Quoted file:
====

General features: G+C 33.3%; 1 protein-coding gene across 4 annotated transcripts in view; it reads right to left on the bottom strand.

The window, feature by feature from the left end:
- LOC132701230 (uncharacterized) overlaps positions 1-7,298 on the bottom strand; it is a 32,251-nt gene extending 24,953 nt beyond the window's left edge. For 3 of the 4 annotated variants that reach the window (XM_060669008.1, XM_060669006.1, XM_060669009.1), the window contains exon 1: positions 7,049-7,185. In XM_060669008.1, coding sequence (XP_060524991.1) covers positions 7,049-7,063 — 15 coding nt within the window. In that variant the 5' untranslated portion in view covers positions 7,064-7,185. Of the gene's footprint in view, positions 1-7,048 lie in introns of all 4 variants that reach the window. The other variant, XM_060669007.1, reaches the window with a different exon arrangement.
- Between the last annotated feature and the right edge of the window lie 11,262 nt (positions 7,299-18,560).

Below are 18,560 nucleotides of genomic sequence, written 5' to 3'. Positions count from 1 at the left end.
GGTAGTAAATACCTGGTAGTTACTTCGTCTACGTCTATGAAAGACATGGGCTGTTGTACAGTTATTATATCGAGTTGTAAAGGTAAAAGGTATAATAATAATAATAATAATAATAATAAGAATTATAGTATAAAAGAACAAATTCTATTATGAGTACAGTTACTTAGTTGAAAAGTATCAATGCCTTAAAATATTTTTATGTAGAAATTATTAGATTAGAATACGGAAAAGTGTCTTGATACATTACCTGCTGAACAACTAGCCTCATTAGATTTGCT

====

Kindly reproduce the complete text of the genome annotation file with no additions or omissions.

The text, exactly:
General features: G+C 33.3%; 1 protein-coding gene across 4 annotated transcripts in view; it reads right to left on the bottom strand.

The window, feature by feature from the left end:
- LOC132701230 (uncharacterized) overlaps positions 1-7,298 on the bottom strand; it is a 32,251-nt gene extending 24,953 nt beyond the window's left edge. For 3 of the 4 annotated variants that reach the window (XM_060669008.1, XM_060669006.1, XM_060669009.1), the window contains exon 1: positions 7,049-7,185. In XM_060669008.1, coding sequence (XP_060524991.1) covers positions 7,049-7,063 — 15 coding nt within the window. In that variant the 5' untranslated portion in view covers positions 7,064-7,185. Of the gene's footprint in view, positions 1-7,048 lie in introns of all 4 variants that reach the window. The other variant, XM_060669007.1, reaches the window with a different exon arrangement.
- Between the last annotated feature and the right edge of the window lie 11,262 nt (positions 7,299-18,560).

Below are 18,560 nucleotides of genomic sequence, written 5' to 3'. Positions count from 1 at the left end.
GGTAGTAAATACCTGGTAGTTACTTCGTCTACGTCTATGAAAGACATGGGCTGTTGTACAGTTATTATATCGAGTTGTAAAGGTAAAAGGTATAATAATAATAATAATAATAATAATAAGAATTATAGTATAAAAGAACAAATTCTATTATGAGTACAGTTACTTAGTTGAAAAGTATCAATGCCTTAAAATATTTTTATGTAGAAATTATTAGATTAGAATACGGAAAAGTGTCTTGATACATTACCTGCTGAACAACTAGCCTCATTAGATTTGCT